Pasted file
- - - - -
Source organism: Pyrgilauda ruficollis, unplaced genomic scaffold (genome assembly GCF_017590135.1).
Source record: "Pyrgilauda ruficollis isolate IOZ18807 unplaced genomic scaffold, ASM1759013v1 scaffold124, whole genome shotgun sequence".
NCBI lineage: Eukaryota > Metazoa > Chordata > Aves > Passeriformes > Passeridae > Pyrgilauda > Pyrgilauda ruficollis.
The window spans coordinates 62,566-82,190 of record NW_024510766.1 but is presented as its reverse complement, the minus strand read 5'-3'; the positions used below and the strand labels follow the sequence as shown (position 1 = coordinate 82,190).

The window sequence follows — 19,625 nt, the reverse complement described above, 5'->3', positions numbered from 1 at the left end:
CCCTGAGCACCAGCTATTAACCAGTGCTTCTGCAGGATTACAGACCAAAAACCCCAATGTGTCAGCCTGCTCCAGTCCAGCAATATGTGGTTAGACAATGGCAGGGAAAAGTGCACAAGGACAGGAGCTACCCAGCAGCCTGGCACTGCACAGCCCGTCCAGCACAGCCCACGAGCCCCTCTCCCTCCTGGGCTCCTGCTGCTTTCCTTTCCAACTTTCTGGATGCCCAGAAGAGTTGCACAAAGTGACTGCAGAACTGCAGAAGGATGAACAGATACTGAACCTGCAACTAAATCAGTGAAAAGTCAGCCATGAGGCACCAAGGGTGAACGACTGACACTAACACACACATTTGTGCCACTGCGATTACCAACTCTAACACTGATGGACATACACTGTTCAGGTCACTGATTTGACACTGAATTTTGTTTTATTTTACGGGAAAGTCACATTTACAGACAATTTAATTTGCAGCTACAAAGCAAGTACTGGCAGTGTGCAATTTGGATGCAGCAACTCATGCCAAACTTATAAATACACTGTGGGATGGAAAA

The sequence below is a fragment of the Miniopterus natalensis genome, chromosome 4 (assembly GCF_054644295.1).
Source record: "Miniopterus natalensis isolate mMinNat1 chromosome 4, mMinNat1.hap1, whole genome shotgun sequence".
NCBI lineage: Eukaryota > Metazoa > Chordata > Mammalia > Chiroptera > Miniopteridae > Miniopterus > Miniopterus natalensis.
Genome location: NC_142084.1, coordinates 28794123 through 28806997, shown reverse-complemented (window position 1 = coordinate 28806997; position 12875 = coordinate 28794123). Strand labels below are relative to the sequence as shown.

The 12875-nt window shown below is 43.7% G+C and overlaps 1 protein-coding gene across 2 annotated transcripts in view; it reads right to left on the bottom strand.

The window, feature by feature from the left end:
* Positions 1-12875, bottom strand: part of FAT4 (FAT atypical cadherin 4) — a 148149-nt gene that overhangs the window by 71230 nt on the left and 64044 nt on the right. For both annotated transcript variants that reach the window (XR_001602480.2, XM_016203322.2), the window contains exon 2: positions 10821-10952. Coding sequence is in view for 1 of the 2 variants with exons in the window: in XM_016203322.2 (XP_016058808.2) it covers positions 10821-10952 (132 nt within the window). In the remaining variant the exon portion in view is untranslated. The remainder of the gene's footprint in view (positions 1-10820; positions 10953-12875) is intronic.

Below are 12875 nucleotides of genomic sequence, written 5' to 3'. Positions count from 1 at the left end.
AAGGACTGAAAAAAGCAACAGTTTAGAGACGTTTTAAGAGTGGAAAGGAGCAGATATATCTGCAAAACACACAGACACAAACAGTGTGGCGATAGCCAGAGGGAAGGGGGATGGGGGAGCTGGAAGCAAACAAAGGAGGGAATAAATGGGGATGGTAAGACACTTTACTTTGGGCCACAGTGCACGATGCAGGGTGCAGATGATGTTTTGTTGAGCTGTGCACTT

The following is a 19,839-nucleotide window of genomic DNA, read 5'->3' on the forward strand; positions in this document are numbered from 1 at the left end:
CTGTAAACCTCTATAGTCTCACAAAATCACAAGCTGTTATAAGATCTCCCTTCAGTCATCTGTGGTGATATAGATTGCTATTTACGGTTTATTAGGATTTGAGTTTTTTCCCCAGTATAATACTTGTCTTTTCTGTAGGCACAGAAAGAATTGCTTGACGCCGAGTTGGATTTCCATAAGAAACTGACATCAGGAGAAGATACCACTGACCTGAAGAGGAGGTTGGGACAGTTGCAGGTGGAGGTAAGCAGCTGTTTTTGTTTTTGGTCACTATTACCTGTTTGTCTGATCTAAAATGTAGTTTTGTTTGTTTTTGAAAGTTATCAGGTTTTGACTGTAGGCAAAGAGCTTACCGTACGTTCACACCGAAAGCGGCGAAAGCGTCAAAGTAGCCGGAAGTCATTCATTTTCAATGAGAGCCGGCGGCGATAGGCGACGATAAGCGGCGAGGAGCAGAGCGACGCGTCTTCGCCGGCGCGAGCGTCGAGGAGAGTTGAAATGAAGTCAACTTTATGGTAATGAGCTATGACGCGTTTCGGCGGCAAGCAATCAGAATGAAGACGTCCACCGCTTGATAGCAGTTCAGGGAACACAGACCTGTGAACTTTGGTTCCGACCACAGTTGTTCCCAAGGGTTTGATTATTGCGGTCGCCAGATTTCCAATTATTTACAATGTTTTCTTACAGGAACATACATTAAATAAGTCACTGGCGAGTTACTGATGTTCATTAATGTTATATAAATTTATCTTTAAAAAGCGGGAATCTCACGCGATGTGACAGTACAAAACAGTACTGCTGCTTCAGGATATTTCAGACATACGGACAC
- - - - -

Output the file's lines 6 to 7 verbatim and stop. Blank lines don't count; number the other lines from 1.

CCCTGAGCACCAGCTATTAACCAGTGCTTCTGCAGGATTACAGACCAAAAACCCCAATGTGTCAGCCTGCTCCAGTCCAGCAATATGTGGTTAGACAATGGCAGGGAAAAGTGCACAAGGACAGGAGCTACCCAGCAGCCTGGCACTGCACAGCCCGTCCAGCACAGCCCACGAGCCCCTCTCCCTCCTGGGCTCCTGCTGCTTTCCTTTCCAACTTTCTGGATGCCCAGAAGAGTTGCACAAAGTGACTGCAGAACTGCAGAAGGATGAACAGATACTGAACCTGCAACTAAATCAGTGAAAAGTCAGCCATGAGGCACCAAGGGTGAACGACTGACACTAACACACACATTTGTGCCACTGCGATTACCAACTCTAACACTGATGGACATACACTGTTCAGGTCACTGATTTGACACTGAATTTTGTTTTATTTTACGGGAAAGTCACATTTACAGACAATTTAATTTGCAGCTACAAAGCAAGTACTGGCAGTGTGCAATTTGGATGCAGCAACTCATGCCAAACTTATAAATACACTGTGGGATGGAAAA

The sequence below is a fragment of the Miniopterus natalensis genome, chromosome 4 (assembly GCF_054644295.1).